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How to: Convert an analog wall clock into a binary clock November 9 2006

Analog binary wall clock
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Add some binary to your daily life. Besides providing ultimate nerd bling, clocks and watches that display the time in binary are an extremely useful educational tool. These clocks bring binary numbers to everyday life, and after using them for some time you'll learn to read binary numbers fluently. Clocks that display time in binary commonly use LEDs to display the current time as binary numbers. Here's a different way to easily construct a binary clock, based on a cheap analog clock. At the end of the conversion, you'll have a clock that shows the time in both analog and binary.

The clock-mod involves printing, cutting and glueing, no electronics skills are required. Patterns that allow you to create your own analog binary clock are provided at the end, in PDF format.

Related items: "True binary time" wall clocks and my friend Walter's PIC implementation of a binary clock.

An analog clock that also shows the time in binary

Here's an analog wall clock that also displays the time in binary. Both hands are modified into circular, punched disks that rotate and display a binary number each, one for the current hour and one for minutes. The hands are cut out templates that carefully align with a backdrop to show binary numbers in the clock's hour and minute hands. As such, the clock displays the current time in both analog and binary. Because the mechanisms of this clock do not require any electronics, but purely the mechanical rotations of the hands, it is a true "analog binary clock."

My mounted analog binary wall clock displays 11:40. The clock has been running for some time now, and is still on-time.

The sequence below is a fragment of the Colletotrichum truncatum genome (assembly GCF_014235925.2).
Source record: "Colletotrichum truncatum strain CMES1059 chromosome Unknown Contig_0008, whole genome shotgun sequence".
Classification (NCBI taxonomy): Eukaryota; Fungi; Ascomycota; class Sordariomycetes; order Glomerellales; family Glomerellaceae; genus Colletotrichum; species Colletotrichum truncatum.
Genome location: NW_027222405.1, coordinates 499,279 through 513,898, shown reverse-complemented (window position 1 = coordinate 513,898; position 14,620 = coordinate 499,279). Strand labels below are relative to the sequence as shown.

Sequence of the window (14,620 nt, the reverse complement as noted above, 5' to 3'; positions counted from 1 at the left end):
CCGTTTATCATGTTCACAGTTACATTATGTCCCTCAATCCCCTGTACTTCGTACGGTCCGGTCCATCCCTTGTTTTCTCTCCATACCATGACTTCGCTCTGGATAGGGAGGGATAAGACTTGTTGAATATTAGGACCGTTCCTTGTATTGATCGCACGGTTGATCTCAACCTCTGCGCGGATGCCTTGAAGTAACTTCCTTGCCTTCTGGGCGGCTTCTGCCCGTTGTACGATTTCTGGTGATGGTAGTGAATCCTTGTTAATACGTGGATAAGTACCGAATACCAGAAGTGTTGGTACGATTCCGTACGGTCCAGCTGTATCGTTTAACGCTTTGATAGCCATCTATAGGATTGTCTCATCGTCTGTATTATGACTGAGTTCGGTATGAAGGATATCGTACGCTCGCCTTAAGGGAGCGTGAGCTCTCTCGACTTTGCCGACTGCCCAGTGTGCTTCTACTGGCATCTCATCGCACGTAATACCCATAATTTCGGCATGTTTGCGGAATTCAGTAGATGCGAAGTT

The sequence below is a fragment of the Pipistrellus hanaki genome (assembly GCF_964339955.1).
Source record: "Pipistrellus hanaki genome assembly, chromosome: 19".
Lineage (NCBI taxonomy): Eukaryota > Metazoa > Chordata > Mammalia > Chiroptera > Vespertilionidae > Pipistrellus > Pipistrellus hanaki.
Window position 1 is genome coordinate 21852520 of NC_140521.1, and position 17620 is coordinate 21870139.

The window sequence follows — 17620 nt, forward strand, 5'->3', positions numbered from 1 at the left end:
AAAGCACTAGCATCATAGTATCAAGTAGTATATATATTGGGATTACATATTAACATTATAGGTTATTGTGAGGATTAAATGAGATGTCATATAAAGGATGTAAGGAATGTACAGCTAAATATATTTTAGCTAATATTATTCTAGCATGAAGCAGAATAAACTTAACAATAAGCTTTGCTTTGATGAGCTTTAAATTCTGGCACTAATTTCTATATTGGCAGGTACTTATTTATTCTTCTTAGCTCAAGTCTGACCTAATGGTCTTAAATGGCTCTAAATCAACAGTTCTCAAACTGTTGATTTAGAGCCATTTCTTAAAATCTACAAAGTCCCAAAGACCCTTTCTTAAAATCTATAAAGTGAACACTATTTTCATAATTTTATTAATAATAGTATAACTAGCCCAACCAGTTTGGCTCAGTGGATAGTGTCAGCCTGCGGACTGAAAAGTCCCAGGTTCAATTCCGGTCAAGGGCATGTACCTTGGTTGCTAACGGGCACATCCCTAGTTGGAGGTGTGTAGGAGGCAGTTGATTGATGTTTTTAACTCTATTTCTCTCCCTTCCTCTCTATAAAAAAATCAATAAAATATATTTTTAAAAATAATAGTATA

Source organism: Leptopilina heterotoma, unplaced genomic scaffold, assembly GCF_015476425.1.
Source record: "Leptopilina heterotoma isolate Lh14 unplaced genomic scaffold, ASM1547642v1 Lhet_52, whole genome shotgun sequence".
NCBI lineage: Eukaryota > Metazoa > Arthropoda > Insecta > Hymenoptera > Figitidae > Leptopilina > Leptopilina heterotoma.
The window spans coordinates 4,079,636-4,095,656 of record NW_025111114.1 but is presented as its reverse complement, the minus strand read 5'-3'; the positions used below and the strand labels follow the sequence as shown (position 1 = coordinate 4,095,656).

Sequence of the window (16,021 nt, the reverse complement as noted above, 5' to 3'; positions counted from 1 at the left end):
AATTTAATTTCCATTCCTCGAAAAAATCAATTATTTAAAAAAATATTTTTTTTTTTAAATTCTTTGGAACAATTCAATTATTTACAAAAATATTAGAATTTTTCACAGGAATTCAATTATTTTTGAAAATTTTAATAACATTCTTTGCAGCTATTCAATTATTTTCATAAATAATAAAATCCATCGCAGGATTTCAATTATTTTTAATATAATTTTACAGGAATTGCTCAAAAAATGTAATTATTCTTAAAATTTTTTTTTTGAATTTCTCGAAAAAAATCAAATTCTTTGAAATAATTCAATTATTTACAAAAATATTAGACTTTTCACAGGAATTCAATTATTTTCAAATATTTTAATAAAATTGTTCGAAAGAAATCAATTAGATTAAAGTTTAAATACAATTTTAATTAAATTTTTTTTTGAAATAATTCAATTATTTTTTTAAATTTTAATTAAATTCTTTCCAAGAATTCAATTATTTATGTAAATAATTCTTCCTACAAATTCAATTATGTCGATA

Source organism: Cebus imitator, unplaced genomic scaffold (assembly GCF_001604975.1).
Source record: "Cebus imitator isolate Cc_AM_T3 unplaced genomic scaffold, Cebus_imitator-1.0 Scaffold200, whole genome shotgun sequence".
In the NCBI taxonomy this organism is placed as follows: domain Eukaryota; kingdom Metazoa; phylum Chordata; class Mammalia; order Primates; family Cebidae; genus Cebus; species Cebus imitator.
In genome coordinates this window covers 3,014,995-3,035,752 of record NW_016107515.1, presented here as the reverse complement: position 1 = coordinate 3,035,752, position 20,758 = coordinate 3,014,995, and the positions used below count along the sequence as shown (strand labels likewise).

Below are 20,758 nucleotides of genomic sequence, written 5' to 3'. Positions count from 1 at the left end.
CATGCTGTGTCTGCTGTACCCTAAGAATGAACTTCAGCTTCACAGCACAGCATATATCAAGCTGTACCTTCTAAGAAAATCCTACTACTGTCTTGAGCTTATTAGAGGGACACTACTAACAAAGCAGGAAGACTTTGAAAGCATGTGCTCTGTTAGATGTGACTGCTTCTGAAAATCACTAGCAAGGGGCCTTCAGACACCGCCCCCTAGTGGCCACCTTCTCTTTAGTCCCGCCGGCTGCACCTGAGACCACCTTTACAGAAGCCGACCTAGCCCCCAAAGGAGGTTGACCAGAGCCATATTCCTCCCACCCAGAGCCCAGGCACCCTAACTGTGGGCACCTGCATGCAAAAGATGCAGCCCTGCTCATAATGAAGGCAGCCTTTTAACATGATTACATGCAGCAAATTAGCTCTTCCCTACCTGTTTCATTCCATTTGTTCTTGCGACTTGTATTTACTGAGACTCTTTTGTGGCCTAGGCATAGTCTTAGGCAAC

In the above image, you can see my implementation of the clock. The photo was taken at 11:40. Reading the binary numbers from the inside out, the small hand shows the binary number 1011 for 11, where the large hand is at 101000 for 40.

The bit of the number that is displayed at the outer edge, is the least significant bit. If the bit is white, it is on and denotes 1. The bit is 0 otherwise. The next (moving to the center) bits represent 2/0, 4/0, 8/0, 16/0, 32/0 if these are on/off. Adding these powers of 2 gives you the number represented by the binary number. The list below shows all binary numbers from 0 to 59. Their last bits are the least significant.

The binary format for numbers 0 to 59. With six bits, we could've gone up to 63. For higher numbers, we need more bits.

Since the clock shows the time in analog as well as binary, the analog format provides you with an estimate of the current time. Based on that, it is easy to figure out the exact time (in minutes) from the binary numbers, and the analog estimate serves as a check for the math. You'll learn to read binary numbers in no time (sic).

My other implementation of an analog binary clock, based on an IKEA Susa clock. Photo was taken at 3:41.

See if you can read the time on the clock below.

A simulation of the analog binary clock, in Flash. The simulation shows your computer's current time in both an analog and binary format. The hands move slowly, in real time. If you look at the simulation for about a minute, you'll see how the clock goes from one minute to the next.

As the hand moves from one number to the next, at least one bit changes (the least significant bit always changes color). If the window is in between two numbers, you can see an edge between the changing bits. When the hand is halfway through this change, it denotes the step to the next minute or hour.


OK, let's build one. You'll need the following: A hackable analog clock, printer, PDF patterns (see below), thick (grey) paper, transparent plastic sheet, glue, scissors, hobby knife.